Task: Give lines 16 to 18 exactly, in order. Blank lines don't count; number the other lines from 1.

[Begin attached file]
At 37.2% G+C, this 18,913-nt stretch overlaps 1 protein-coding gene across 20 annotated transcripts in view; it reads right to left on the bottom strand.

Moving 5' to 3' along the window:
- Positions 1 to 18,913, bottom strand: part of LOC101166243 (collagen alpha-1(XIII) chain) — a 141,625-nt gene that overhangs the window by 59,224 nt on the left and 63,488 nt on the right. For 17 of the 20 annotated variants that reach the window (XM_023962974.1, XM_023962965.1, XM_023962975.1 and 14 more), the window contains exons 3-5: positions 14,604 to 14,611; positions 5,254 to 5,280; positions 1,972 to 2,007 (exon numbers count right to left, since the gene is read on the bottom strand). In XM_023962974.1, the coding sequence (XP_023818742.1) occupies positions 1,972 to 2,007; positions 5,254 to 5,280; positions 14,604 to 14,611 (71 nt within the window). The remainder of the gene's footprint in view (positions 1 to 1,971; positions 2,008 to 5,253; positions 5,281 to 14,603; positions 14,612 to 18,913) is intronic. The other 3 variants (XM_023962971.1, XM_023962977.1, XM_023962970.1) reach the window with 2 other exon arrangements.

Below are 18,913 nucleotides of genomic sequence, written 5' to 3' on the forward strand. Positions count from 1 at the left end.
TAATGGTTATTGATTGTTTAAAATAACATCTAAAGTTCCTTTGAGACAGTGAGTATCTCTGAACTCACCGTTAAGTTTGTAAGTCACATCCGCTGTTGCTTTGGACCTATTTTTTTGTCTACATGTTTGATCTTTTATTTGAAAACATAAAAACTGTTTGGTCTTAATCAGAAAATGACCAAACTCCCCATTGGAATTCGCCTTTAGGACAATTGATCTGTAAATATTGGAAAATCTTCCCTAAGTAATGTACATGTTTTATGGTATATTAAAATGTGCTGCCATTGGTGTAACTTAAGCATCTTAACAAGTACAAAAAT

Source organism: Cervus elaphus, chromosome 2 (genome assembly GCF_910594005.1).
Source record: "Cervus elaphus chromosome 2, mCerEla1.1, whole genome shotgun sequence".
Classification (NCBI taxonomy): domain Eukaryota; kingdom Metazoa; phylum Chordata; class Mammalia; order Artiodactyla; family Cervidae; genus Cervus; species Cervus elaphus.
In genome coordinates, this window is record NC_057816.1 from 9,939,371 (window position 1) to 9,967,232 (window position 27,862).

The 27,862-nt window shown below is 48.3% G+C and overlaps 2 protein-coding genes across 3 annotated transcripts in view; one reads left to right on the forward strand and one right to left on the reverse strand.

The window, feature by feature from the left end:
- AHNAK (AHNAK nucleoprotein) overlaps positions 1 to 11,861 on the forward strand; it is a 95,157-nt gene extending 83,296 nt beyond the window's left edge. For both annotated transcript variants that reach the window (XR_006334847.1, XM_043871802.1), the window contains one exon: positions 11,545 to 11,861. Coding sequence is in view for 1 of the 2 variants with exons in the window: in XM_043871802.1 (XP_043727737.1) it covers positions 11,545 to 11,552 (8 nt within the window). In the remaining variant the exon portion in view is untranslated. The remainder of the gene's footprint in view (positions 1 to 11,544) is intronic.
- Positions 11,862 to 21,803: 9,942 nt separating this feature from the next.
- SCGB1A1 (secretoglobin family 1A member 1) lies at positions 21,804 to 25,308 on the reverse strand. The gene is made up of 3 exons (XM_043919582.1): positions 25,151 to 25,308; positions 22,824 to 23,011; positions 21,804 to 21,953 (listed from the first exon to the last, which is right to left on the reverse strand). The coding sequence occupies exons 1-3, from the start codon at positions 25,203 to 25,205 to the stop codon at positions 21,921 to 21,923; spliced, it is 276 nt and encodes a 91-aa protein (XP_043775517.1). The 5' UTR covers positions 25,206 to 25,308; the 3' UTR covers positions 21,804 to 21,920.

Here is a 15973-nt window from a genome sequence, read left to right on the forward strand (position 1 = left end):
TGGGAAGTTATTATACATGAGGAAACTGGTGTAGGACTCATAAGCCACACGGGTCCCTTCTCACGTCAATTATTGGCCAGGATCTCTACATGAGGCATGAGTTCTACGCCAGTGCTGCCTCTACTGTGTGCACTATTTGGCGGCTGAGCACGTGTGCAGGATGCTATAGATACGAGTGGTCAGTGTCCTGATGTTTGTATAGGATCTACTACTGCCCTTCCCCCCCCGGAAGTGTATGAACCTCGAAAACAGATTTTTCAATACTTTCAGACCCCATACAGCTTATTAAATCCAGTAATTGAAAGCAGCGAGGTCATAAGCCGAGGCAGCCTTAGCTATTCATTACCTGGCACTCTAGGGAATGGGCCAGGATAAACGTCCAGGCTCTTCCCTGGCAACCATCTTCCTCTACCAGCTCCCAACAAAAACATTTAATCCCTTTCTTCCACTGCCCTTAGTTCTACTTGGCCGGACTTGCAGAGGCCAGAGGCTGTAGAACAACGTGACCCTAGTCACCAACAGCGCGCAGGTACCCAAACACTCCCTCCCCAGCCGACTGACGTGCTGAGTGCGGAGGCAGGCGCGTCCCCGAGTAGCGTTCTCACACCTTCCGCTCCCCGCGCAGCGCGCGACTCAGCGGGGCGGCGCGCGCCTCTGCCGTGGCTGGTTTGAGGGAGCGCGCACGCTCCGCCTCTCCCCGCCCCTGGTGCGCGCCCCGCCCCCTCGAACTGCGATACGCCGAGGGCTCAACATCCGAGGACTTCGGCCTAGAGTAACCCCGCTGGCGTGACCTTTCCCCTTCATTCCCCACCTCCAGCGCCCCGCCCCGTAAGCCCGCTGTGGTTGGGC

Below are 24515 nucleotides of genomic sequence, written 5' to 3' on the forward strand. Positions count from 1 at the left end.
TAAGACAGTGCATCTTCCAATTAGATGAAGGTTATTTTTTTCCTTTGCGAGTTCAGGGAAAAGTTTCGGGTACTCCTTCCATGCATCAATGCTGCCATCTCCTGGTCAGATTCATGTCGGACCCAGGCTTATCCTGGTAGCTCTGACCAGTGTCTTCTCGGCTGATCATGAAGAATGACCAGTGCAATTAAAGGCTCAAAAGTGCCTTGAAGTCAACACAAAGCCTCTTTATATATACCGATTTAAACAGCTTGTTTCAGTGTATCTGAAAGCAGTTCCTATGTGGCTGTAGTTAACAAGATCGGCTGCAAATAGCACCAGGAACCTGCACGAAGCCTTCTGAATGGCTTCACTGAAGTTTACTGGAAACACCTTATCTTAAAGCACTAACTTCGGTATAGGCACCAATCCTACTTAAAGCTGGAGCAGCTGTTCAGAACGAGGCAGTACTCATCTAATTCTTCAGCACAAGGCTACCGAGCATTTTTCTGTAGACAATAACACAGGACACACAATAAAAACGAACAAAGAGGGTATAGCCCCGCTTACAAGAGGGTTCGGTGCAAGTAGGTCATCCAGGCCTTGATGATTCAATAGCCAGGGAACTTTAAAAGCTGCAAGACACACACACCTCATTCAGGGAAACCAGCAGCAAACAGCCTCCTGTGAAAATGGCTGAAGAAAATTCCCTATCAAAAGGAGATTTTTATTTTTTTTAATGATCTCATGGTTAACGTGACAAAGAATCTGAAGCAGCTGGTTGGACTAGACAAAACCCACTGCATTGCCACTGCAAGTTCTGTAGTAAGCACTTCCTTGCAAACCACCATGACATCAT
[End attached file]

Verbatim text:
TGGGAAGTTATTATACATGAGGAAACTGGTGTAGGACTCATAAGCCACACGGGTCCCTTCTCACGTCAATTATTGGCCAGGATCTCTACATGAGGCATGAGTTCTACGCCAGTGCTGCCTCTACTGTGTGCACTATTTGGCGGCTGAGCACGTGTGCAGGATGCTATAGATACGAGTGGTCAGTGTCCTGATGTTTGTATAGGATCTACTACTGCCCTTCCCCCCCCGGAAGTGTATGAACCTCGAAAACAGATTTTTCAATACTTTCAGACCCCATACAGCTTATTAAATCCAGTAATTGAAAGCAGCGAGGTCATAAGCCGAGGCAGCCTTAGCTATTCATTACCTGGCACTCTAGGGAATGGGCCAGGATAAACGTCCAGGCTCTTCCCTGGCAACCATCTTCCTCTACCAGCTCCCAACAAAAACATTTAATCCCTTTCTTCCACTGCCCTTAGTTCTACTTGGCCGGACTTGCAGAGGCCAGAGGCTGTAGAACAACGTGACCCTAGTCACCAACAGCGCGCAGGTACCCAAACACTCCCTCCCCAGCCGACTGACGTGCTGAGTGCGGAGGCAGGCGCGTCCCCGAGTAGCGTTCTCACACCTTCCGCTCCCCGCGCAGCGCGCGACTCAGCGGGGCGGCGCGCGCCTCTGCCGTGGCTGGTTTGAGGGAGCGCGCACGCTCCGCCTCTCCCCGCCCCTGGTGCGCGCCCCGCCCCCTCGAACTGCGATACGCCGAGGGCTCAACATCCGAGGACTTCGGCCTAGAGTAACCCCGCTGGCGTGACCTTTCCCCTTCATTCCCCACCTCCAGCGCCCCGCCCCGTAAGCCCGCTGTGGTTGGGC

Below are 24515 nucleotides of genomic sequence, written 5' to 3' on the forward strand. Positions count from 1 at the left end.
TAAGACAGTGCATCTTCCAATTAGATGAAGGTTATTTTTTTCCTTTGCGAGTTCAGGGAAAAGTTTCGGGTACTCCTTCCATGCATCAATGCTGCCATCTCCTGGTCAGATTCATGTCGGACCCAGGCTTATCCTGGTAGCTCTGACCAGTGTCTTCTCGGCTGATCATGAAGAATGACCAGTGCAATTAAAGGCTCAAAAGTGCCTTGAAGTCAACACAAAGCCTCTTTATATATACCGATTTAAACAGCTTGTTTCAGTGTATCTGAAAGCAGTTCCTATGTGGCTGTAGTTAACAAGATCGGCTGCAAATAGCACCAGGAACCTGCACGAAGCCTTCTGAATGGCTTCACTGAAGTTTACTGGAAACACCTTATCTTAAAGCACTAACTTCGGTATAGGCACCAATCCTACTTAAAGCTGGAGCAGCTGTTCAGAACGAGGCAGTACTCATCTAATTCTTCAGCACAAGGCTACCGAGCATTTTTCTGTAGACAATAACACAGGACACACAATAAAAACGAACAAAGAGGGTATAGCCCCGCTTACAAGAGGGTTCGGTGCAAGTAGGTCATCCAGGCCTTGATGATTCAATAGCCAGGGAACTTTAAAAGCTGCAAGACACACACACCTCATTCAGGGAAACCAGCAGCAAACAGCCTCCTGTGAAAATGGCTGAAGAAAATTCCCTATCAAAAGGAGATTTTTATTTTTTTTAATGATCTCATGGTTAACGTGACAAAGAATCTGAAGCAGCTGGTTGGACTAGACAAAACCCACTGCATTGCCACTGCAAGTTCTGTAGTAAGCACTTCCTTGCAAACCACCATGACATCAT